Strokes can occur as a result of other conditions besides carotid artery disease. For example, sudden bleeding in the brain, called intracerebral hemorrhage, can cause a stroke.

Other possible causes include:

  • Sudden Bleeding In The Spinal Fluid Space -- Subarachnoid Hemorrhage
  • Atrial Fibrillation
  • Cardiomyopathy
  • Blockage Of Tiny Arteries Inside The Brain

What Are the Risk Factors for Carotid Artery Disease ?

The risk factors for carotid artery disease are similar to those for other types of heart disease. They include:

  • Age
  • Smoking
  • Hypertension (High Blood Pressure) -- The Most Important Treatable Risk Factor For Stroke
  • Abnormal Lipids Or High Cholesterol
  • Diet High In Saturated Fats
  • Insulin Resistance
  • Diabetes
  • Obesity
  • Sedentary Lifestyle
  • Family History Of Atherosclerosis, Either Coronary Artery Disease Or Carotid Artery Disease

What Is The Treatment ?

The treatment for carotid artery stenosis depends upon the degree of blockage and the presence of symptoms. If the carotid artery is less than 70% blocked and you have no symptoms, doctors usually recommend aspirin treatment. One aspirin per day will reduce the likelihood of a blood clot and decrease your chance of stroke. Your treatment will include regular checkups with your doctor to see if your condition changes. If the carotid artery is less than 70% blocked, but you have symptoms, the treatment depends upon the results of the cerebral arteriogram. If this test shows no other problems, patients are usually started on daily aspirin treatment. Again, treatment will include regular checkups for any changes in your condition.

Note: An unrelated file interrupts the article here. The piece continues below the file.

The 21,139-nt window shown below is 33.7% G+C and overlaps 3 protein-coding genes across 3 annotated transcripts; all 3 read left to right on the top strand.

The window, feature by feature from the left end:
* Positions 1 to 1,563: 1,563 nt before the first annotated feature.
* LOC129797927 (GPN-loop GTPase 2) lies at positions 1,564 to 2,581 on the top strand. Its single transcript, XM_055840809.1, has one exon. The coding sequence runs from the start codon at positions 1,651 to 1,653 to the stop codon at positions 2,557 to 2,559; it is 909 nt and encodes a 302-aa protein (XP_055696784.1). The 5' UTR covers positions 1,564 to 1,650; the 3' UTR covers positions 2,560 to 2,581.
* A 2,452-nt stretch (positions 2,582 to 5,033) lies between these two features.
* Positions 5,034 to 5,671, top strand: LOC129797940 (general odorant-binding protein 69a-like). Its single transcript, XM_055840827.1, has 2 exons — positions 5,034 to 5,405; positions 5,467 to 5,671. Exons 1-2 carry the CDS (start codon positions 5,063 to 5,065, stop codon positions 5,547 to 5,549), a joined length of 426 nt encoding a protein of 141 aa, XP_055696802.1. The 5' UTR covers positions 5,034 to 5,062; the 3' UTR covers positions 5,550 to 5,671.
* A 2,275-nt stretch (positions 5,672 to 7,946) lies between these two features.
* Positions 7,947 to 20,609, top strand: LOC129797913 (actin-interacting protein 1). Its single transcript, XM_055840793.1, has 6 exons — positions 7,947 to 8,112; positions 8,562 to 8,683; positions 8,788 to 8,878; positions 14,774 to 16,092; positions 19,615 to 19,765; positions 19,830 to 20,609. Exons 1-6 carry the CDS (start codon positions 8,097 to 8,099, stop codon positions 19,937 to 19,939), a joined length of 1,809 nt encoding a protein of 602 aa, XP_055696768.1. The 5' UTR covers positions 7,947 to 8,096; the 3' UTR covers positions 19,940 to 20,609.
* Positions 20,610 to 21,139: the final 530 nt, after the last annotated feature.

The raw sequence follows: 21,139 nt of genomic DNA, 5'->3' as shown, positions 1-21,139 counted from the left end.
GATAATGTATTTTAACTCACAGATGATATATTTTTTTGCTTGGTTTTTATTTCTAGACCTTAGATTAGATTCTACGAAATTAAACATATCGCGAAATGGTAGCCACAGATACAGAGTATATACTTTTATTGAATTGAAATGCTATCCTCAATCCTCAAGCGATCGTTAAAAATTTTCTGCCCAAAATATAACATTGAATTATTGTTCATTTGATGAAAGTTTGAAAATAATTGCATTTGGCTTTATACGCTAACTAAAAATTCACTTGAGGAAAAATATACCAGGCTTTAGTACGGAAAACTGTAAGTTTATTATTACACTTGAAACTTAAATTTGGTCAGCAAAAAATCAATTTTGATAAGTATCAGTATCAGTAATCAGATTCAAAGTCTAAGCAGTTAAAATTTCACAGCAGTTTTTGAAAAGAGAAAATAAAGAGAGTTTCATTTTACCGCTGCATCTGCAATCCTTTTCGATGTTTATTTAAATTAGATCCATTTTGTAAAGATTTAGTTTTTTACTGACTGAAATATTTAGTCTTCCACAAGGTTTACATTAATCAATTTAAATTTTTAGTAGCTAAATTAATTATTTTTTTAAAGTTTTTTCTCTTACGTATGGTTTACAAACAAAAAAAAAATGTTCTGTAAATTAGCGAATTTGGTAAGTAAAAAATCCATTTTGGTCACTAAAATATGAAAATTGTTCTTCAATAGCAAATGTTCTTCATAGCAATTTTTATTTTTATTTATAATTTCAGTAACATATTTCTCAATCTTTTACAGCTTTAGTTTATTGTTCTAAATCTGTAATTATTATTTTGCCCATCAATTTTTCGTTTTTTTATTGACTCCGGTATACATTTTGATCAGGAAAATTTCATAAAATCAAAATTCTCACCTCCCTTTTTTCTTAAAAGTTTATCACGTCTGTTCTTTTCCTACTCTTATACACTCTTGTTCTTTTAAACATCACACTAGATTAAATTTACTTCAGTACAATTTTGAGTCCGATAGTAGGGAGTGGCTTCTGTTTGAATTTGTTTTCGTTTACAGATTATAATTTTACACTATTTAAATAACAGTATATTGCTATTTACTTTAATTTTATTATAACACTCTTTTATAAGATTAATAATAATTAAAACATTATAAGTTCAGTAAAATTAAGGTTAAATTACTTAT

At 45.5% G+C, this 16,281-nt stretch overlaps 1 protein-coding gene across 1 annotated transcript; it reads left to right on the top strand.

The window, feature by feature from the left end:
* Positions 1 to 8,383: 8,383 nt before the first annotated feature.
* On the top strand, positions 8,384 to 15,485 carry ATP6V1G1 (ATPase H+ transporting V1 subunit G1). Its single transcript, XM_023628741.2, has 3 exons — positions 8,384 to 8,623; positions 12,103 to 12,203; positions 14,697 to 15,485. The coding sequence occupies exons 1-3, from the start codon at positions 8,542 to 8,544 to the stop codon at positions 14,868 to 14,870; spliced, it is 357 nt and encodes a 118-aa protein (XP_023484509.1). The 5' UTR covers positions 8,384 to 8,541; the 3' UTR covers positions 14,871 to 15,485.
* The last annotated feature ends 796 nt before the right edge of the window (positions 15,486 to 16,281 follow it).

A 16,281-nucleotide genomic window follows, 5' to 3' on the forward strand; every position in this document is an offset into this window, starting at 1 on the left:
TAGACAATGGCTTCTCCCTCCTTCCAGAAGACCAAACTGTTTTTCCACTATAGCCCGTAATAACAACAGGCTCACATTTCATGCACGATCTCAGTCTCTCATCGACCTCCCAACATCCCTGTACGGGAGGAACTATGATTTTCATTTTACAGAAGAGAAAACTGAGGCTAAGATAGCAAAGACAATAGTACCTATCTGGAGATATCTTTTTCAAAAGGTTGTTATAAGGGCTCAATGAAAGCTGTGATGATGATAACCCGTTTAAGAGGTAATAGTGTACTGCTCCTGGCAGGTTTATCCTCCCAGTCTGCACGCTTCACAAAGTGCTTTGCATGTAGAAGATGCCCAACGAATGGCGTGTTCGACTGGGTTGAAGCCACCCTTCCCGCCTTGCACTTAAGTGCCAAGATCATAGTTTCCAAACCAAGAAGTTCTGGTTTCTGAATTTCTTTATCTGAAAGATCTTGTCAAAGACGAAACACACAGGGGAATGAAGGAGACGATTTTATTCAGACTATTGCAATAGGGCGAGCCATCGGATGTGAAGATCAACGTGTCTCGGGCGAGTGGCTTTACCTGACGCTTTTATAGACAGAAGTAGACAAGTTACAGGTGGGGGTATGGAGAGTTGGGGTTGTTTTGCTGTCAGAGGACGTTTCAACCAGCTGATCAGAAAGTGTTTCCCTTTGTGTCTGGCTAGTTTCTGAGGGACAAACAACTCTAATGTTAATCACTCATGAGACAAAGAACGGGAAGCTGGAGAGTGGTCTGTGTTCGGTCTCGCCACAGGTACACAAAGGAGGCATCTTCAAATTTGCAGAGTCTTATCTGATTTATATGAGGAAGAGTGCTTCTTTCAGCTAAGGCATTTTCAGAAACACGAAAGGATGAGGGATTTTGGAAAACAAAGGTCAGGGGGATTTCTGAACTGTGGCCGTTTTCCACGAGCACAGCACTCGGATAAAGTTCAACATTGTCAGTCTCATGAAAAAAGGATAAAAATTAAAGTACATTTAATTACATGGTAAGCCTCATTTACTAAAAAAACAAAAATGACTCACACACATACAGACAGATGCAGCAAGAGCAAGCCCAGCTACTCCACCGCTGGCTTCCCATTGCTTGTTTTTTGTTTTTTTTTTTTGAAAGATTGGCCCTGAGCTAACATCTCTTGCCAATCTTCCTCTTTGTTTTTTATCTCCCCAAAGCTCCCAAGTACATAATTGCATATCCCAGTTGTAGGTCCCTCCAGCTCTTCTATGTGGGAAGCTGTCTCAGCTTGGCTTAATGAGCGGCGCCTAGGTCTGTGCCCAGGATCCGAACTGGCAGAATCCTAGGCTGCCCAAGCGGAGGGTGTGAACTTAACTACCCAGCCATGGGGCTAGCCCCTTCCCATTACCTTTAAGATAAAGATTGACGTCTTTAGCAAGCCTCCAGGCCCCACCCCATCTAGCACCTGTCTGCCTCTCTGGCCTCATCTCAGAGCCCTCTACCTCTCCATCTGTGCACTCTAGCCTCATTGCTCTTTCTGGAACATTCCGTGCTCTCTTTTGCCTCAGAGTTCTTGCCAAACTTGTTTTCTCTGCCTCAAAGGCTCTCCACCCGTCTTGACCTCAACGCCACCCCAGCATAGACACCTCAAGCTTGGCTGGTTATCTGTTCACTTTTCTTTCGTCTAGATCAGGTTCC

However, if the plaque looks rough and irregular, your doctor may recommend surgery to remove the plaque. If the carotid artery is more than a 70% blocked and you have symptoms, the usual treatment is surgery. This procedure, called carotid endarterectomy, involves removing the plaque from the carotid artery. You are placed under general anesthesia and the surgeon makes a small cut (incision) in your neck to expose the artery. He or she then makes a cut in the artery and removes the blockage. The artery is repaired and the incision in your neck is closed with stitches. Following the surgery, you may need to take medicine that makes your blood less likely to clot. There is a one to two percent risk of stroke with this procedure.

Another promising procedure is called carotid angioplasty. With this procedure, the area around the carotid artery is numbed with a local anesthetic. Then, a long, thin tube, called a catheter, is passed into the carotid artery in the area of the blockage. The catheter has a balloon on its tip. When the balloon is inflated, it stretches and opens the blocked artery.

Self-Care Tips

You can help prevent carotid artery stenosis and stroke by following recommendations for preventing atherosclerosis. This means following a diet that is low in fat and cholesterol, exercising regularly, maintaining a healthy weight, and avoiding cigarette smoking.